The court also noted incidents of antisocial behaviour recorded by Mrs H. Having considered the evidence, the court decided Mrs H had become over-sensitive to such acts, very likely due to her frustration over the lack of action over many years about noise. The court noted there were very few incidents of urination and bad language. It decided incidents of people talking, laughing, children playing in the middle of an afternoon, were unreasonable reports and suggested over-sensitivity. The court also took account of the venue’s lack of sensitivity towards Mrs H but, decided the licensable activities did not cause antisocial behaviour of a nature, or degree, requiring additional measures.

Later the same month, the venue held another event in a room which has no sound insulation. When she reported this to the Council, she heard nothing from the EPT or its Licensing team.

Further emails were not responded to until the end of the month. By this time, the Covid-19 restrictions meant the venue could no longer hold events. The Council said the venue was closed for the foreseeable future.

  • April: Mrs H complained about the venue breaching its licensing conditions towards the end of March and the day after the court decision. Again, they received no prior notification, and the website had no details about who to complain to. She acknowledged the venue had a ‘12-week lead in period’ to carry out the additional work but, complained it breached many conditions of the licence. The venue wanted this period to begin when it could restart business. The licensing team contacted her to say it had enough evidence and had passed the case to the legal team to see if it was enough to take prosecution proceedings about the breaches of the TENs.
  • May: The Council had to decide what impact the Covid-19 restrictions might have on this lead-in period. As the court ordered the 12-week period, the Council decided it could not just change it.
  • June: The licensing team received confirmation from the legal team that it was no longer in the public interest to continue proceedings against the venue for the October 2019 TENs breaches. This was mainly because of Covid-19 restrictions and the amount of time that had passed from when the alleged offences took place.
  • July: The venue gave the Council an update of all the works it had done to comply with the court order.
  • September: An officer from licensing met with the venue to inspect for condition compliance and to monitor. This found several areas still need compliance. The venue inserted a residents’ portal on its website for notices of events.
  • November: There followed correspondence between the venue and Mrs H’s solicitors about the works to the party wall it had to, and could do, under the court order. The Council asked for an update about the sound system/limiter.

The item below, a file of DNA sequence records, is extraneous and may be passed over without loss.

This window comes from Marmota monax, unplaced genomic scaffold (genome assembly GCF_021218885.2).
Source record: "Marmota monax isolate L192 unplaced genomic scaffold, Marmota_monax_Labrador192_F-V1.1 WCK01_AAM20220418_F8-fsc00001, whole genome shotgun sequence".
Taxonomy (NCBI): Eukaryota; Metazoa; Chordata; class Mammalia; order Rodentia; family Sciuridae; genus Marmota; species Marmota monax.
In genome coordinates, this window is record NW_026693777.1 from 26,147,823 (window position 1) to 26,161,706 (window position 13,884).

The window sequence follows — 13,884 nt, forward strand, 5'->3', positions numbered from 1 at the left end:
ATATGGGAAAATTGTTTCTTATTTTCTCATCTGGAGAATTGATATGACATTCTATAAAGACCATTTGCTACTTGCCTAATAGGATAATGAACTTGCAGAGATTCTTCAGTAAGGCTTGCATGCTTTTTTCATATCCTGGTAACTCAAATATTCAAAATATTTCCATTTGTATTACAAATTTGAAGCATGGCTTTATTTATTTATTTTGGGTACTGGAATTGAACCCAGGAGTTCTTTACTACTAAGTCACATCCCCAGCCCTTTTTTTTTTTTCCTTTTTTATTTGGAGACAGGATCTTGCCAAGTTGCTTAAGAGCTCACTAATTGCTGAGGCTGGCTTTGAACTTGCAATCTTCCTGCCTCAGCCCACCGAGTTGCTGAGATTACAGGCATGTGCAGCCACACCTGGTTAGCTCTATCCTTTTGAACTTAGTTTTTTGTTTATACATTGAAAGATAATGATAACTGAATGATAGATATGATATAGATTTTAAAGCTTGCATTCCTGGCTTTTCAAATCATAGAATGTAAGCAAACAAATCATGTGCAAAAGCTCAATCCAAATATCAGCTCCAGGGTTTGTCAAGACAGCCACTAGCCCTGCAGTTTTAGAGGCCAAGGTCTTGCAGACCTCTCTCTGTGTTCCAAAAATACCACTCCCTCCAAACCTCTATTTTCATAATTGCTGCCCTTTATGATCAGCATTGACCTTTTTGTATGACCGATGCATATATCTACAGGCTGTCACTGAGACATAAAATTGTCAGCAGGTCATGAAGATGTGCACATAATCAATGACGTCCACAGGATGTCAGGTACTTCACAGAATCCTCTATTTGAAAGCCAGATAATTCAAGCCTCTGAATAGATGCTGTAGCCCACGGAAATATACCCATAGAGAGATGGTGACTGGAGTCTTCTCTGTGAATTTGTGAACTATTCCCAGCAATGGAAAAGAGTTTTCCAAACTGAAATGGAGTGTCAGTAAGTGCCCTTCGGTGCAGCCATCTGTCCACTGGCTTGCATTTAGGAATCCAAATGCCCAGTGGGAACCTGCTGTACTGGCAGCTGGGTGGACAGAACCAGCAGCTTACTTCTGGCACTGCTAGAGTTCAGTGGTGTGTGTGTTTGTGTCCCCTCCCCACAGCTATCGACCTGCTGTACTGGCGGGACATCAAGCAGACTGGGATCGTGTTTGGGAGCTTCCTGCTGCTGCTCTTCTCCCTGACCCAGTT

• December: Licensing officers visited the venue to consider a further issue for compliance.


  • January: The venue told the Council it agreed the inhouse sound system and was almost ready for it to agree a set level for the limiter.
  • March: The Council told Mrs H the venue had an inhouse sound system installed but a date would be arranged to set it along with the noise limiter. It explained no further action was taken by it because of Covid-19 restrictions and no events at the venue had occurred.
  1. The Council accepted:
  • EPT should have served objection notices to all TENs submitted by the venue for which it apologised.
  • It communicated poorly with her. Reports were transferred between officers in EPT, which must have been frustrating for Mrs H. Officers did not always respond promptly, or at all, to her contact for which it apologised. It would review communication procedures to ensure responses are sent and those making reports are kept informed about progress.


  1. It is not my role to decide whether the evidence Mrs H supplied the Council, and the evidence it obtained, amounts to a statutory nuisance. This is because this decision is for EPT officers to make. Similarly, it is not for me to judge whether the venue breached licence conditions.
  2. The role of the EPT on licensing cases involves making representations on applications based on noise. This is connected to the licensing objectives of preventing public nuisance. They can ask for the attachment of suitable conditions to licences. It can also ask for reviews of licences on this ground too.
  3. I make the following findings:
      1. The Council accepts EPT should have made representations to the committee in March 2019. It apologised and said it reviewed procedures. In future, it will make representations and attend future reviews where there are complaints. Considering the history of the site, and given Mrs H’s initiation of this process, I agree and find this was fault.

I consider this caused Mrs H an injustice. She has the uncertainty of not knowing whether the outcome of the review would have differed had EPT made representations.

      1. The Council also accepts EPT should have served objection notices to all TENs from the venue. The Council apologised for this failure. The failure amounts to fault.

I consider this caused Mrs H an injustice as she again has the uncertainty of not knowing whether the outcome would have differed had the Council served objections.

      1. The Council accepted her complaint of poor communication. The failure amounts to fault. The Council apologised for this and asked the EPT leader to review communication protocols to ensure this failure is not repeated in the future.